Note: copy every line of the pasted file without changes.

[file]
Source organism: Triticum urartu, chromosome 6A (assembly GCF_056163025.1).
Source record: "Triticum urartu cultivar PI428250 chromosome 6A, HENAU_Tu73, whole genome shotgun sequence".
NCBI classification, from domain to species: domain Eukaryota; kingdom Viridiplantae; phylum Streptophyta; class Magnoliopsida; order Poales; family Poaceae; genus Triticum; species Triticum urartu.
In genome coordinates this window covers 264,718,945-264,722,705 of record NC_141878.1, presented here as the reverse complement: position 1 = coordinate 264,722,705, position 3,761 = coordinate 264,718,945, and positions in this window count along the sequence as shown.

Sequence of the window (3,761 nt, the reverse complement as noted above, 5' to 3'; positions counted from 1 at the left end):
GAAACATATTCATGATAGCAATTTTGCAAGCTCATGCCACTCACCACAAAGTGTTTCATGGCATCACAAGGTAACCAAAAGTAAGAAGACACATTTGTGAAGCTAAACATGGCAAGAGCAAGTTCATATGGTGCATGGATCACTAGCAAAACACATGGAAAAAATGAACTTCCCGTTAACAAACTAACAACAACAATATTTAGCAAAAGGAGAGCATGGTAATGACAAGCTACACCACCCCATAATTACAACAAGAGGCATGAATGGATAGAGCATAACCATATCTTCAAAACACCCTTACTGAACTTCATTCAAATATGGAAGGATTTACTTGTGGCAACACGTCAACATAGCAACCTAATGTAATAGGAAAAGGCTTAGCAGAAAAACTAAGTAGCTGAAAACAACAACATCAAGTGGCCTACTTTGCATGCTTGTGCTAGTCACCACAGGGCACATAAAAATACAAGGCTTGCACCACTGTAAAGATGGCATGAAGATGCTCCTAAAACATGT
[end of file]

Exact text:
Source organism: Triticum urartu, chromosome 6A (assembly GCF_056163025.1).
Source record: "Triticum urartu cultivar PI428250 chromosome 6A, HENAU_Tu73, whole genome shotgun sequence".
NCBI classification, from domain to species: domain Eukaryota; kingdom Viridiplantae; phylum Streptophyta; class Magnoliopsida; order Poales; family Poaceae; genus Triticum; species Triticum urartu.
In genome coordinates this window covers 264,718,945-264,722,705 of record NC_141878.1, presented here as the reverse complement: position 1 = coordinate 264,722,705, position 3,761 = coordinate 264,718,945, and positions in this window count along the sequence as shown.

Sequence of the window (3,761 nt, the reverse complement as noted above, 5' to 3'; positions counted from 1 at the left end):
GAAACATATTCATGATAGCAATTTTGCAAGCTCATGCCACTCACCACAAAGTGTTTCATGGCATCACAAGGTAACCAAAAGTAAGAAGACACATTTGTGAAGCTAAACATGGCAAGAGCAAGTTCATATGGTGCATGGATCACTAGCAAAACACATGGAAAAAATGAACTTCCCGTTAACAAACTAACAACAACAATATTTAGCAAAAGGAGAGCATGGTAATGACAAGCTACACCACCCCATAATTACAACAAGAGGCATGAATGGATAGAGCATAACCATATCTTCAAAACACCCTTACTGAACTTCATTCAAATATGGAAGGATTTACTTGTGGCAACACGTCAACATAGCAACCTAATGTAATAGGAAAAGGCTTAGCAGAAAAACTAAGTAGCTGAAAACAACAACATCAAGTGGCCTACTTTGCATGCTTGTGCTAGTCACCACAGGGCACATAAAAATACAAGGCTTGCACCACTGTAAAGATGGCATGAAGATGCTCCTAAAACATGT